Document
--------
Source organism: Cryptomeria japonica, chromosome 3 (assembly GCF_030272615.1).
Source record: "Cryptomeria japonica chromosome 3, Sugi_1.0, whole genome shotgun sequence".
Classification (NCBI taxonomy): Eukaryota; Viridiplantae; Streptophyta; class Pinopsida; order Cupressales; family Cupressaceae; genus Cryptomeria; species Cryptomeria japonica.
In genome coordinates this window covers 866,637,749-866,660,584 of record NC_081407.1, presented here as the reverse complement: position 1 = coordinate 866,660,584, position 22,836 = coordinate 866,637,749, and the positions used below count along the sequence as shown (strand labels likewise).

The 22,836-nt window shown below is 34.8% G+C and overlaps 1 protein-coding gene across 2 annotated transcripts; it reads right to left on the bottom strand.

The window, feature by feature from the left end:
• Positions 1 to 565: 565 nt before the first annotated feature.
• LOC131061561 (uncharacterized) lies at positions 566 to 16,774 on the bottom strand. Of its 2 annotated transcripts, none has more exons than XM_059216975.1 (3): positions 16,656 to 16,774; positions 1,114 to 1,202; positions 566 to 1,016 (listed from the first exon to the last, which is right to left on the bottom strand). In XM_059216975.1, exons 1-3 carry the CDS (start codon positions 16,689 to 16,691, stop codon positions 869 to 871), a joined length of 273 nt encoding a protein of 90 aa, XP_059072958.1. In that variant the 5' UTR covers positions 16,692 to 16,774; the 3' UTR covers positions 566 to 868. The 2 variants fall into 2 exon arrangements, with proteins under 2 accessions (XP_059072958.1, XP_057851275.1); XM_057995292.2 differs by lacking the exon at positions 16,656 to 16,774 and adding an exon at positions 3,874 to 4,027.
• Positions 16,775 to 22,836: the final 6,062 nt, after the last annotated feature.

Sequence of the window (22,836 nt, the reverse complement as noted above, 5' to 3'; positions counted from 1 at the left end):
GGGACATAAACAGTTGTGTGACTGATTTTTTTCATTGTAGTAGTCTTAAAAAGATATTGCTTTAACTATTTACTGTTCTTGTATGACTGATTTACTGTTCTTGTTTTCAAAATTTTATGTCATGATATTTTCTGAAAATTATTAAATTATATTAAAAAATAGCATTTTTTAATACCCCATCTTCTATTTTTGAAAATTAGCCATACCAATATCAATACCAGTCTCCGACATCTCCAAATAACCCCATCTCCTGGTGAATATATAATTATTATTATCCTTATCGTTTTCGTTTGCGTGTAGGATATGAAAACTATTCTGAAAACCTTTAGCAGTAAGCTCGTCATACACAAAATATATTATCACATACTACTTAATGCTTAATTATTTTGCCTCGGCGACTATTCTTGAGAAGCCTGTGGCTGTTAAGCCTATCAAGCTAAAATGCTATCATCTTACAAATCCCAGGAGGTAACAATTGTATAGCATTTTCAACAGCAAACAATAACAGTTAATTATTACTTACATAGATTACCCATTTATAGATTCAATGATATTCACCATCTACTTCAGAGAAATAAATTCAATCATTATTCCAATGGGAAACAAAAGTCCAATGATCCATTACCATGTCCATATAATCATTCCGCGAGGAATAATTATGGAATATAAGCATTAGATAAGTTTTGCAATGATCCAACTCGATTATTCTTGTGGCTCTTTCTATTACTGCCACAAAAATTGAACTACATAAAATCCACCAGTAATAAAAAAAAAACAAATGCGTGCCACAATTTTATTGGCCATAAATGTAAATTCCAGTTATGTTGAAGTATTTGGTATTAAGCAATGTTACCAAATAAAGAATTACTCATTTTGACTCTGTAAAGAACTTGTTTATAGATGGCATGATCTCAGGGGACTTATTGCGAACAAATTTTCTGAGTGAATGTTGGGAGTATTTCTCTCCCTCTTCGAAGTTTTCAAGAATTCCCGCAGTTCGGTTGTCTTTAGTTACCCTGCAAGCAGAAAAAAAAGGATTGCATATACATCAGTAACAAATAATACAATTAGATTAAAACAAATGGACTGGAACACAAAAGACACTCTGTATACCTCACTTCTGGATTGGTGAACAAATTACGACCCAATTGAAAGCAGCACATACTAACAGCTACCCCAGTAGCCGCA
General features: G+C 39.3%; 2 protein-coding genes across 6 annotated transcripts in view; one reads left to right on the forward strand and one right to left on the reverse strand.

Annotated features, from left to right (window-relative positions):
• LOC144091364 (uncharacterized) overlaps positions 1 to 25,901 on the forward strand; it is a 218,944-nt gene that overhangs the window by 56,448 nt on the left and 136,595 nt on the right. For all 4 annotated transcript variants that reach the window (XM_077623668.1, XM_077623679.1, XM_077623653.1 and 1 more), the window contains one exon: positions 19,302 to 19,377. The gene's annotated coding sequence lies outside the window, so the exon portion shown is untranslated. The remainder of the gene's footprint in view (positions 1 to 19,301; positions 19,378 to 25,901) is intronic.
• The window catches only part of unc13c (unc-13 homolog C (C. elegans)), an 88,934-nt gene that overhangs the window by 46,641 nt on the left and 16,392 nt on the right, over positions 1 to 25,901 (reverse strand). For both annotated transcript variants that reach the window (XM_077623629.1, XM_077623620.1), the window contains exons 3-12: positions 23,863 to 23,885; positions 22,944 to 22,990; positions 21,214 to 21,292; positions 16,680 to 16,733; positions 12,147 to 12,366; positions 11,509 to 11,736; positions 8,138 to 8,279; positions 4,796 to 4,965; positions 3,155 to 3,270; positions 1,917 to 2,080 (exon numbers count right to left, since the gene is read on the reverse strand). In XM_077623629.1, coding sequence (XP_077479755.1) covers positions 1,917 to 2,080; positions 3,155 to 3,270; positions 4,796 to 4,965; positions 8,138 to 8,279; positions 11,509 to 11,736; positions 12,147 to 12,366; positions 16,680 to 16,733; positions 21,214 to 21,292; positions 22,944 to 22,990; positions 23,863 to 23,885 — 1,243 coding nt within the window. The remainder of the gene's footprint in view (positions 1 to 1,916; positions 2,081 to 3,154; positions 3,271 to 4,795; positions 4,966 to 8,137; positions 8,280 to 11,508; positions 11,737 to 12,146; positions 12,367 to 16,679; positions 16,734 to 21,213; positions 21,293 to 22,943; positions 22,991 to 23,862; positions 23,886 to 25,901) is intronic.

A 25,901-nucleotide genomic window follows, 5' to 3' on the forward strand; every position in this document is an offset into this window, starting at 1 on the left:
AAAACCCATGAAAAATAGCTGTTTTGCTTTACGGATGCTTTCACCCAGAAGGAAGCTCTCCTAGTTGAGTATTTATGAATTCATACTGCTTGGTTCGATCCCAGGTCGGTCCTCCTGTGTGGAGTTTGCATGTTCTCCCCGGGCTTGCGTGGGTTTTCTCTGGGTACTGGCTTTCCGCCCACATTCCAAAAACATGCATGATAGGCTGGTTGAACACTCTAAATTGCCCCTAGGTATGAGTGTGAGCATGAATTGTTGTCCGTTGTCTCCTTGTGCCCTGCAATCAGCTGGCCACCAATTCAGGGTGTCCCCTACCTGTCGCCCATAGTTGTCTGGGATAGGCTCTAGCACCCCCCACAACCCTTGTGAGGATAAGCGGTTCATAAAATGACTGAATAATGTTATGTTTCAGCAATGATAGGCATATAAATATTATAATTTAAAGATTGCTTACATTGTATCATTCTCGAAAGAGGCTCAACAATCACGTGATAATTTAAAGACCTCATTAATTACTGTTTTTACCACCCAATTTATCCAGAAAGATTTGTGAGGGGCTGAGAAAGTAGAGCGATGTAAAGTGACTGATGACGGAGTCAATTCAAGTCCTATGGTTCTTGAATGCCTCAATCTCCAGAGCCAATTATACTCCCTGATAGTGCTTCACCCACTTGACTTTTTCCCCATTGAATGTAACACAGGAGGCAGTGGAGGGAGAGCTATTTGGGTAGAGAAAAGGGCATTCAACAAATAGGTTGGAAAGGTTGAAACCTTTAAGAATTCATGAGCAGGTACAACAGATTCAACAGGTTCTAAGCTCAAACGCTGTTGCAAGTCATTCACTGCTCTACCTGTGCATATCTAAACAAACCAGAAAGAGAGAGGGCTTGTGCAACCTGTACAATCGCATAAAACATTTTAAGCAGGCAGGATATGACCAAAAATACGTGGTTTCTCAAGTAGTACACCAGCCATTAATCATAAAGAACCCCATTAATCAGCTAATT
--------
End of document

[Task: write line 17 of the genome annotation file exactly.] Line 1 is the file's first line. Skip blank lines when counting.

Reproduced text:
AAAACCCATGAAAAATAGCTGTTTTGCTTTACGGATGCTTTCACCCAGAAGGAAGCTCTCCTAGTTGAGTATTTATGAATTCATACTGCTTGGTTCGATCCCAGGTCGGTCCTCCTGTGTGGAGTTTGCATGTTCTCCCCGGGCTTGCGTGGGTTTTCTCTGGGTACTGGCTTTCCGCCCACATTCCAAAAACATGCATGATAGGCTGGTTGAACACTCTAAATTGCCCCTAGGTATGAGTGTGAGCATGAATTGTTGTCCGTTGTCTCCTTGTGCCCTGCAATCAGCTGGCCACCAATTCAGGGTGTCCCCTACCTGTCGCCCATAGTTGTCTGGGATAGGCTCTAGCACCCCCCACAACCCTTGTGAGGATAAGCGGTTCATAAAATGACTGAATAATGTTATGTTTCAGCAATGATAGGCATATAAATATTATAATTTAAAGATTGCTTACATTGTATCATTCTCGAAAGAGGCTCAACAATCACGTGATAATTTAAAGACCTCATTAATTACTGTTTTTACCACCCAATTTATCCAGAAAGATTTGTGAGGGGCTGAGAAAGTAGAGCGATGTAAAGTGACTGATGACGGAGTCAATTCAAGTCCTATGGTTCTTGAATGCCTCAATCTCCAGAGCCAATTATACTCCCTGATAGTGCTTCACCCACTTGACTTTTTCCCCATTGAATGTAACACAGGAGGCAGTGGAGGGAGAGCTATTTGGGTAGAGAAAAGGGCATTCAACAAATAGGTTGGAAAGGTTGAAACCTTTAAGAATTCATGAGCAGGTACAACAGATTCAACAGGTTCTAAGCTCAAACGCTGTTGCAAGTCATTCACTGCTCTACCTGTGCATATCTAAACAAACCAGAAAGAGAGAGGGCTTGTGCAACCTGTACAATCGCATAAAACATTTTAAGCAGGCAGGATATGACCAAAAATACGTGGTTTCTCAAGTAGTACACCAGCCATTAATCATAAAGAACCCCATTAATCAGCTAATT